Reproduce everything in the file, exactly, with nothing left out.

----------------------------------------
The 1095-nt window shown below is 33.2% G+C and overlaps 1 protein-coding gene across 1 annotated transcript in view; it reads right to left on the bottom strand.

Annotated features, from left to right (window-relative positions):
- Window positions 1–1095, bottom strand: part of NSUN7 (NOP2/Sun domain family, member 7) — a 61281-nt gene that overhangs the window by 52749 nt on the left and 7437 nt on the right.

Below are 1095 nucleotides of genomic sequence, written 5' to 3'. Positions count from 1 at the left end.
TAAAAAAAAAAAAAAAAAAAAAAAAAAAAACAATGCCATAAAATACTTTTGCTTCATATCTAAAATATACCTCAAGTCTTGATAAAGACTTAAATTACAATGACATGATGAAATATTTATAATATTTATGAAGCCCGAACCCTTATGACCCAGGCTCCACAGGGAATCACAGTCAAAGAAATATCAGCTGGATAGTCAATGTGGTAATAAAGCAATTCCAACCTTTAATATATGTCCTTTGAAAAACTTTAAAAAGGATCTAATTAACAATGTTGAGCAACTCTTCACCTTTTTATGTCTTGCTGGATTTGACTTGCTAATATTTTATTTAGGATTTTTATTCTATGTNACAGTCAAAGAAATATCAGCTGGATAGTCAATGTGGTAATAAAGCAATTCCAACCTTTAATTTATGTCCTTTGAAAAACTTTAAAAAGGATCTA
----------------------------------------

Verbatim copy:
The 1095-nt window shown below is 33.2% G+C and overlaps 1 protein-coding gene across 1 annotated transcript in view; it reads right to left on the bottom strand.

Annotated features, from left to right (window-relative positions):
- Window positions 1–1095, bottom strand: part of NSUN7 (NOP2/Sun domain family, member 7) — a 61281-nt gene that overhangs the window by 52749 nt on the left and 7437 nt on the right.

Below are 1095 nucleotides of genomic sequence, written 5' to 3'. Positions count from 1 at the left end.
TAAAAAAAAAAAAAAAAAAAAAAAAAAAAACAATGCCATAAAATACTTTTGCTTCATATCTAAAATATACCTCAAGTCTTGATAAAGACTTAAATTACAATGACATGATGAAATATTTATAATATTTATGAAGCCCGAACCCTTATGACCCAGGCTCCACAGGGAATCACAGTCAAAGAAATATCAGCTGGATAGTCAATGTGGTAATAAAGCAATTCCAACCTTTAATATATGTCCTTTGAAAAACTTTAAAAAGGATCTAATTAACAATGTTGAGCAACTCTTCACCTTTTTATGTCTTGCTGGATTTGACTTGCTAATATTTTATTTAGGATTTTTATTCTATGTNACAGTCAAAGAAATATCAGCTGGATAGTCAATGTGGTAATAAAGCAATTCCAACCTTTAATTTATGTCCTTTGAAAAACTTTAAAAAGGATCTA